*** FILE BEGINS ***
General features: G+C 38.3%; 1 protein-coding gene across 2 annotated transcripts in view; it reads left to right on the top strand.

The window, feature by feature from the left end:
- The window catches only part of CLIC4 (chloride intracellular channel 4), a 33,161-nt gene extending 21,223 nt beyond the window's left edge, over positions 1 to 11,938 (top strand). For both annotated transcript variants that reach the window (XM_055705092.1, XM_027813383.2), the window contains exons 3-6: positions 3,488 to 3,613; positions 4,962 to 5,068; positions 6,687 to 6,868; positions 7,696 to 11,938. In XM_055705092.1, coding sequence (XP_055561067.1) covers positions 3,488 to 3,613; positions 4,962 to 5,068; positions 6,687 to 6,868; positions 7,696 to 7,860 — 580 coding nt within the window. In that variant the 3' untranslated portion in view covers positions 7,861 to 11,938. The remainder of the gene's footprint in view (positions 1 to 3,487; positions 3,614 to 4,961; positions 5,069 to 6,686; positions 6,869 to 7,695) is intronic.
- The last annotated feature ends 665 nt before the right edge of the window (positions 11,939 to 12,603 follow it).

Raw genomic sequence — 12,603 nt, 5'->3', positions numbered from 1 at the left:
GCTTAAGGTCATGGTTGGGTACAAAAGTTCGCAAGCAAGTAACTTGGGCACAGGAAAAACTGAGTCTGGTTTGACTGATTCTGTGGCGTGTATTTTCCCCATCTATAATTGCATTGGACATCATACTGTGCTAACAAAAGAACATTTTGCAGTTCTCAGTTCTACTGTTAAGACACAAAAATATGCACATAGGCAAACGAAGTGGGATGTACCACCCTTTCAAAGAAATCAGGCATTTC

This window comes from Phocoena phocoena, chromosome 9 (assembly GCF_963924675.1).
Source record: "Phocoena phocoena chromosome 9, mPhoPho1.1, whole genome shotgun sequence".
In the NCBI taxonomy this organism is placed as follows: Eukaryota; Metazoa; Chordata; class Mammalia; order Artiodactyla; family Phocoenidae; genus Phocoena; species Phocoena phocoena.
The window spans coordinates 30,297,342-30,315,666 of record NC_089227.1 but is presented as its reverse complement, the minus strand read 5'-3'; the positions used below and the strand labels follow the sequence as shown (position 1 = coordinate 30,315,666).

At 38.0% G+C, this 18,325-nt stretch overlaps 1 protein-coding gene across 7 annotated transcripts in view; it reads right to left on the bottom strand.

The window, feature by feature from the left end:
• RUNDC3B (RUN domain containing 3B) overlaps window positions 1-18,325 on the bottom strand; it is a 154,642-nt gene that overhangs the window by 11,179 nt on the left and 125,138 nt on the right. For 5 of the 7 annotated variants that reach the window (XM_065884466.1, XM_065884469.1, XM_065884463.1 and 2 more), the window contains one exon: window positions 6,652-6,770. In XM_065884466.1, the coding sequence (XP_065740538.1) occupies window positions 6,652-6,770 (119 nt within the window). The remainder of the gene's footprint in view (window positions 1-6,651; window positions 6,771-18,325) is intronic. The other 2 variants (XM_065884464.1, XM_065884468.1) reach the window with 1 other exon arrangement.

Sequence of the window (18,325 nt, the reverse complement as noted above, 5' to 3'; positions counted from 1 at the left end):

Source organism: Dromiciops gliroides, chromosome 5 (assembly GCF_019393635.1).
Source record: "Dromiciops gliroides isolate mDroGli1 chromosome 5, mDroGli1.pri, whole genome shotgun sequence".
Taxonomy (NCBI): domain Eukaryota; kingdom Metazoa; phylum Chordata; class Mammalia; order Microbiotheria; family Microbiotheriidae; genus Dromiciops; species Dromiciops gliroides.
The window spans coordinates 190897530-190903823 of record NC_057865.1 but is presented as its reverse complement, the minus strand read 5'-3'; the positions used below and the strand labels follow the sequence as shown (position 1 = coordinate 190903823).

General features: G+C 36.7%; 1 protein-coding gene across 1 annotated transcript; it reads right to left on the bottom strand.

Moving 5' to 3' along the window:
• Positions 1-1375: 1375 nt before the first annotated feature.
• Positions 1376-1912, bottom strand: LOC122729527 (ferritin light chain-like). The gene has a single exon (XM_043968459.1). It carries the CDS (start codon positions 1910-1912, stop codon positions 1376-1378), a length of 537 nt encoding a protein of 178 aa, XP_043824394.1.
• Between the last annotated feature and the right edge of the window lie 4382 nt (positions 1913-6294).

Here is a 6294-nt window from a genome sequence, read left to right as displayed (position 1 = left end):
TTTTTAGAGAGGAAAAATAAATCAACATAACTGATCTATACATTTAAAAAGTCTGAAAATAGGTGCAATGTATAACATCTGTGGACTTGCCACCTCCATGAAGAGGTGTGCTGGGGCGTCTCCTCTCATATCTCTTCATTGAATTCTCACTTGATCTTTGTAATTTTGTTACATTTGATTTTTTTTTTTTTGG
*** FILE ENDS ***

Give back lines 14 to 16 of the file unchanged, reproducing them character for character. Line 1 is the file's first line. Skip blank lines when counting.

Sequence of the window (18,325 nt, the reverse complement as noted above, 5' to 3'; positions counted from 1 at the left end):

Source organism: Dromiciops gliroides, chromosome 5 (assembly GCF_019393635.1).
Source record: "Dromiciops gliroides isolate mDroGli1 chromosome 5, mDroGli1.pri, whole genome shotgun sequence".